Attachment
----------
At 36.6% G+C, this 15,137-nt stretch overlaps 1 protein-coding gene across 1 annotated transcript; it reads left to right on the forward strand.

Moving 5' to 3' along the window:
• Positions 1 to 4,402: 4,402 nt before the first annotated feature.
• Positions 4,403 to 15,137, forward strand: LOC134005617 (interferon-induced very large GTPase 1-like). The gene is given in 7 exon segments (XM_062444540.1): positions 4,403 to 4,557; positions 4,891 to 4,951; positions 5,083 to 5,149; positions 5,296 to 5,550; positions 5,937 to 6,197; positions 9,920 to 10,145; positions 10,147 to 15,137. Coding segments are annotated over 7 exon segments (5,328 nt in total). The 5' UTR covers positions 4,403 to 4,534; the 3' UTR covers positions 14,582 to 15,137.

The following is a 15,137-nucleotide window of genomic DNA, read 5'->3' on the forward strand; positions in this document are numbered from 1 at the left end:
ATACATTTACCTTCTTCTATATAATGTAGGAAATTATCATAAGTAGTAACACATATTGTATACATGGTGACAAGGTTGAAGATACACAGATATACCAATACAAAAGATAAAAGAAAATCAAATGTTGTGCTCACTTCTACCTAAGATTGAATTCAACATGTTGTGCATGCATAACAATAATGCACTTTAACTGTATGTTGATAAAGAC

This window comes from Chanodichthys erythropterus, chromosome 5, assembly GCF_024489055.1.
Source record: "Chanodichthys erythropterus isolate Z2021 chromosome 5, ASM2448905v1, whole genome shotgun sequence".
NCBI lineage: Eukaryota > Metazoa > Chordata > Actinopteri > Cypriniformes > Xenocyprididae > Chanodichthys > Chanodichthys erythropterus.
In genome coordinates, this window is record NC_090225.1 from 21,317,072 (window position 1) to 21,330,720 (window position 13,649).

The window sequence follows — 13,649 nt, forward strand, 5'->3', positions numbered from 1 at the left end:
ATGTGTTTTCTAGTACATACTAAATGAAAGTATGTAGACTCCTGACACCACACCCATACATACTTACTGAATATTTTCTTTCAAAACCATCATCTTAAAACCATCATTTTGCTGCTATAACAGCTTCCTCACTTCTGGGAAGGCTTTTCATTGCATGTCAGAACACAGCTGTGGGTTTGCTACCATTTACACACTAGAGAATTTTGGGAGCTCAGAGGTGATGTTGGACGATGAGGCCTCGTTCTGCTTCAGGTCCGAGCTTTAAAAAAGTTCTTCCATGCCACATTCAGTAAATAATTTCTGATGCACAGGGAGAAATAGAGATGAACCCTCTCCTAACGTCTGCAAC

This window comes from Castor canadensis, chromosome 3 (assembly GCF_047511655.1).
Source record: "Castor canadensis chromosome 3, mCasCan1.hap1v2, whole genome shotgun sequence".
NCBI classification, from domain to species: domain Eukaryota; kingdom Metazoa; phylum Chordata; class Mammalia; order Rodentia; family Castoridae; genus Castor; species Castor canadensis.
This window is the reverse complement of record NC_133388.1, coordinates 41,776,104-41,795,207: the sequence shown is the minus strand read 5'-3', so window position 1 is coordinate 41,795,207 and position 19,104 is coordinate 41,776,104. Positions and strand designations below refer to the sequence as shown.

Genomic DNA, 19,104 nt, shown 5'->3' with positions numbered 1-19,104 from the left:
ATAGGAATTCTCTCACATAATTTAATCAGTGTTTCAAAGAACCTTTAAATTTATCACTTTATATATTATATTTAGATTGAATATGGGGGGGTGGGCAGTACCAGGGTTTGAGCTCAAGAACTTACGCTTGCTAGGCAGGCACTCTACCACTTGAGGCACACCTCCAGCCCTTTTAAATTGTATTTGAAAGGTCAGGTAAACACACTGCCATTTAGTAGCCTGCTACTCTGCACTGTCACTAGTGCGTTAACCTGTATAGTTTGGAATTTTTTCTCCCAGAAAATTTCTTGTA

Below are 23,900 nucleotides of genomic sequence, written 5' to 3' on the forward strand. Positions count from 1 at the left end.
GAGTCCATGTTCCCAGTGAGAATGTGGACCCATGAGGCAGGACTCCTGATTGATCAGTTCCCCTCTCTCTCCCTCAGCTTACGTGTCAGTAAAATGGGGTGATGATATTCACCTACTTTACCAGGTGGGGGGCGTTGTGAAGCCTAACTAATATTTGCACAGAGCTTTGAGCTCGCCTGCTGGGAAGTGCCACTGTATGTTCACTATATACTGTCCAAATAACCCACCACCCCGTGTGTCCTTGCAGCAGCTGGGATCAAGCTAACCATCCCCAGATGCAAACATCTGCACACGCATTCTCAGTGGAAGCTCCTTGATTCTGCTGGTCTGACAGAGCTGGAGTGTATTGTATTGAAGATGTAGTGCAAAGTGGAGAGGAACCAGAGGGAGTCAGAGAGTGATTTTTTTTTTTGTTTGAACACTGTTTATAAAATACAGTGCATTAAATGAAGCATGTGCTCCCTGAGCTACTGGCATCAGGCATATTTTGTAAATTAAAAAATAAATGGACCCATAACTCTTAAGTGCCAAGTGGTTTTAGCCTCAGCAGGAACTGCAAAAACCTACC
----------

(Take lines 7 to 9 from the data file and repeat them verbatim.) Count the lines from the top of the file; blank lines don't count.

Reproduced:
This window comes from Chanodichthys erythropterus, chromosome 5, assembly GCF_024489055.1.
Source record: "Chanodichthys erythropterus isolate Z2021 chromosome 5, ASM2448905v1, whole genome shotgun sequence".
NCBI lineage: Eukaryota > Metazoa > Chordata > Actinopteri > Cypriniformes > Xenocyprididae > Chanodichthys > Chanodichthys erythropterus.